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Panasonic Toyota Racing

Hot Stuff: Dealing With the Heat of Sepang

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Think of Malaysia and you might think of beautiful beaches or the hustle and bustle of city centre Kuala Lumpur, but for anyone in Formula 1, the Malaysian Grand Prix means heat and humidity.

The modern Sepang circuit has state-of-the-art facilities but no track yet has offered air conditioned garages so the mechanics sweat their way through a tough weekend, and it is equally hard going behind the wheel, with a Formula 1 car built for performance rather than comfort.

Not only is the air temperature extremely high at almost 40C, so is the humidity at up to 90% and to really put the driver to the test physically, he is strapped into a cockpit just centimetres from the extreme heat of the engine and exhausts, at the same time straining every sinew to get the maximum performance from his car.

This combination makes the Malaysian Grand Prix the most gruelling on the Formula 1 calendar, and a driver can expect to lose around four litres of fluid during the course of the 56-lap race - but Panasonic Toyota Racing drivers Jarno Trulli and Timo Glock are ready for the physical test that awaits them in Sepang.

Jarno has taken part in every one of the nine Malaysian Grands Prix so far, meaning he knows exactly what to expect. He says: "Malaysia is an extremely difficult race and a big challenge for any driver - but also technically for the car because it's quite a tough track in very hard conditions. It's torrid over there: almost 40 degrees ambient and 80 or 90% humidity, so it's the toughest Grand Prix physically and mechanically for everyone."

But the sure knowledge of an exhausting, arduous race does not dim Jarno's enthusiasm for a Grand Prix which holds a special place in Panasonic Toyota Racing history. The Italian scored the team's first Formula 1 podium at Sepang with second place in 2005 and he adds: "I've always enjoyed good results and good races over there so I'm looking forward to going to Malaysia because our car always has been pretty good."

For team-mate Timo, the Malaysian Grand Prix will be a new experience as the reigning GP2 champion has only previously completed Formula 1 practice sessions at Sepang, in 2004. However, he dedicated himself to a comprehensive fitness programme before even stepping into the TF108 so he is well prepared for - and warned about - the challenge ahead.

"It is, I think, the hardest race of the season," he says. "Jarno told me already it sometimes can be quite painful at the end, especially in the last 10-15 laps, but we trained hard enough over the winter so we should be ready. The hard thing is that it is only the second race of the season so you don't have any opportunity to get used to racing in hot conditions before going to Malaysia."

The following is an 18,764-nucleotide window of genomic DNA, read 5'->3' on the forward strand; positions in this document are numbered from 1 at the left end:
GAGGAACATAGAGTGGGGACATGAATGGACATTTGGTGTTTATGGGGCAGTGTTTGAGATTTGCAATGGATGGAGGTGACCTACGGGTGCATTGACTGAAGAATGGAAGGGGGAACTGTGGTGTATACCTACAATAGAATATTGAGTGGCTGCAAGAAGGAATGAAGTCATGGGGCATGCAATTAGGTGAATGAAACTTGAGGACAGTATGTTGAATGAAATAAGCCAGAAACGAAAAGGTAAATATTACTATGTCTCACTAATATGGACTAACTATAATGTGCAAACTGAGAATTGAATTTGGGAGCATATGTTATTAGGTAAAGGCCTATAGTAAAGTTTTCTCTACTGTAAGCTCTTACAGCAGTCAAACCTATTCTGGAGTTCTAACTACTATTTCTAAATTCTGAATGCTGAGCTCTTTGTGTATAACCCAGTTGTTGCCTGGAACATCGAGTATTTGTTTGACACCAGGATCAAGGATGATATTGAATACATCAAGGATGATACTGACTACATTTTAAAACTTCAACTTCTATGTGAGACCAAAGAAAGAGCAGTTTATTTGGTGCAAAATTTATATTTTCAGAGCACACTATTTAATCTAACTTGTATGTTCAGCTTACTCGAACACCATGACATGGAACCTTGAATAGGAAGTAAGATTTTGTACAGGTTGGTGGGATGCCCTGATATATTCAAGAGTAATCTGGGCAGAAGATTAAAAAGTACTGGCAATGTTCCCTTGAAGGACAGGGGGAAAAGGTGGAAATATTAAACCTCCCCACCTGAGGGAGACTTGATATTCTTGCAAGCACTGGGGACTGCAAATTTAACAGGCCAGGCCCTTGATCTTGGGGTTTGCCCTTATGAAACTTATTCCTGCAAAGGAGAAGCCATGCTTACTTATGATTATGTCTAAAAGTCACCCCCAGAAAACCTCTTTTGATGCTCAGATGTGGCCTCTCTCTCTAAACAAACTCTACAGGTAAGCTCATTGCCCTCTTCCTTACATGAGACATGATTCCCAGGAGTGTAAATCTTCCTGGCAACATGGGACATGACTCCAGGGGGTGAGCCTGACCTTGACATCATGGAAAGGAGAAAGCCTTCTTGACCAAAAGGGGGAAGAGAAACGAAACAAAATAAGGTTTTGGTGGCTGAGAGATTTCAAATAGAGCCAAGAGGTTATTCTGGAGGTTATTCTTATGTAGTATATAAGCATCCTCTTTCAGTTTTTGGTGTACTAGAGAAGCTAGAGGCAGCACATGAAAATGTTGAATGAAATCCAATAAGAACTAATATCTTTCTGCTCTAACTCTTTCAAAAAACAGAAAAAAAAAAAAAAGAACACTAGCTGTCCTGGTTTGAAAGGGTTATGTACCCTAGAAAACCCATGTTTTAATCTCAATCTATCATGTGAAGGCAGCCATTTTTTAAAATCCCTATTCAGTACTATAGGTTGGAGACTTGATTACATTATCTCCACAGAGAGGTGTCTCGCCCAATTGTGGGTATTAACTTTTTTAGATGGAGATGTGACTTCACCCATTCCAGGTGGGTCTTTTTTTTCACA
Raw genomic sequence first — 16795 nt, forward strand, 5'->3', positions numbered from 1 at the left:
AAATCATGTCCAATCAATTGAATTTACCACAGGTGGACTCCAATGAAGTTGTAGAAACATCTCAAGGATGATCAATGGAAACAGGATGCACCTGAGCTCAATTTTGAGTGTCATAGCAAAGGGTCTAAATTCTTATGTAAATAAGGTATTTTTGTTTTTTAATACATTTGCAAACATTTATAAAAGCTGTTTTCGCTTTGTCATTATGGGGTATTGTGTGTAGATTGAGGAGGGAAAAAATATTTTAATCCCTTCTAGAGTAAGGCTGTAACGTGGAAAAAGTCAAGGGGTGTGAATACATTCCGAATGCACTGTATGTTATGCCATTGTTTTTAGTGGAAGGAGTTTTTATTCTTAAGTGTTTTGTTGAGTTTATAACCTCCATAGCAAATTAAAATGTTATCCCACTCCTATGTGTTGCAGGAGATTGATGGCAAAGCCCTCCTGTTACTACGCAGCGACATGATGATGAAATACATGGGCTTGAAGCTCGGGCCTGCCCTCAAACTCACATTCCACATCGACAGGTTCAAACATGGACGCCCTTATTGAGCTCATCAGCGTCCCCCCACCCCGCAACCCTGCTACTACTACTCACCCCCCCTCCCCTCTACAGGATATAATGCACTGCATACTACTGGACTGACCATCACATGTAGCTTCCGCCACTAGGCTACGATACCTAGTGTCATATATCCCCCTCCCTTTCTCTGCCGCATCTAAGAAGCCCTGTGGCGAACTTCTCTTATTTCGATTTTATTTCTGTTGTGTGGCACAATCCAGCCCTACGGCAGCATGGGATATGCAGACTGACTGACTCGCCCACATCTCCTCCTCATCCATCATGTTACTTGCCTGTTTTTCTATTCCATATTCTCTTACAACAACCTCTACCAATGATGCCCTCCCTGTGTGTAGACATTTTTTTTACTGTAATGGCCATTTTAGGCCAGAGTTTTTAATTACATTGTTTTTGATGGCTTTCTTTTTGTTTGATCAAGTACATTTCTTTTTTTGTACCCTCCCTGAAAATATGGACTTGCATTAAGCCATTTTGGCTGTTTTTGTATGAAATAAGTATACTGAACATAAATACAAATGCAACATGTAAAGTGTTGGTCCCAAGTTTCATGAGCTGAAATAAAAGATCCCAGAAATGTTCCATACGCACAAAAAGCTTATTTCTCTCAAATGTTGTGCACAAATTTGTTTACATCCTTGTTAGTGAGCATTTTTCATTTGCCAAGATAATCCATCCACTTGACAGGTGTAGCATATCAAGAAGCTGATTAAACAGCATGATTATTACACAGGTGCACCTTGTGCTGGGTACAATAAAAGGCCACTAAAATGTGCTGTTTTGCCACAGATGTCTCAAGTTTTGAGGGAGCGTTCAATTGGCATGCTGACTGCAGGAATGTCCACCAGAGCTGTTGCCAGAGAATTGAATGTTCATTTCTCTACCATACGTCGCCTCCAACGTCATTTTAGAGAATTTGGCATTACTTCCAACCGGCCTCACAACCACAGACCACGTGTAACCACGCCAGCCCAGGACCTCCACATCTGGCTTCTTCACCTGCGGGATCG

Before the race, drivers consume several litres of specially-formulated drinks, containing all the necessary minerals to avoid dehydration, but the heat and humidity sees much of this lost during the race. To provide some relief, a modern Formula 1 car is fitted with a drinks system, although after just a few laps this liquid is more like a steaming cup of tea than a refreshing orange juice on the rocks.

Jarno's race engineer Gianluca Pisanello explains the system: "The drinking system in the car is a relatively simple system and basically the liquid is contained in a bag and then there is a pipe that goes straight into the helmet. When the driver wants to drink he just hits a button on the steering and there is an electrically operated pump that pumps the liquid, normally water or a mineral integrated drink, so he can drink."

The experience of driving at speeds of up to 330km/h into scorching hot air at Sepang has often being likened to having a hair dryer blowing into the driver's face for 90 minutes but these extreme conditions do not only impact upon the condition of the driver; a Formula 1 car also needs to cool down.

Formula 1 cars naturally produce a lot of heat, from the engine through the exhausts and radiators to the brake discs, which can get as hot as 900C. Obviously, if the ambient temperature is high, the team is faced with a bigger challenge to prevent these components over-heating and a variety of cooling packages are available to keep operating temperatures in the perfect window.

This means different bodywork to suit the conditions, with a hot race such as Malaysia requiring many more air ducts - which allow the relatively cooler air to pass through the car - than a cooler race.

Chief Engineer Race and Test Dieter Gass explains: "The cooling package for every race weekend is defined by the air exit ducts that we have on the car. The entry of the air is always the same from race to race; we don't modify that at all but what we modify is the air exits. Therefore we have different cooling panels that we can simply remove form the bodywork in order to guarantee a better cooling airflow for the hot conditions."

Everyone at Panasonic Toyota Racing will keep their cool but the weather, and the on-track action at Sepang, is sure to be sizzling hot for the Malaysian Grand Prix.
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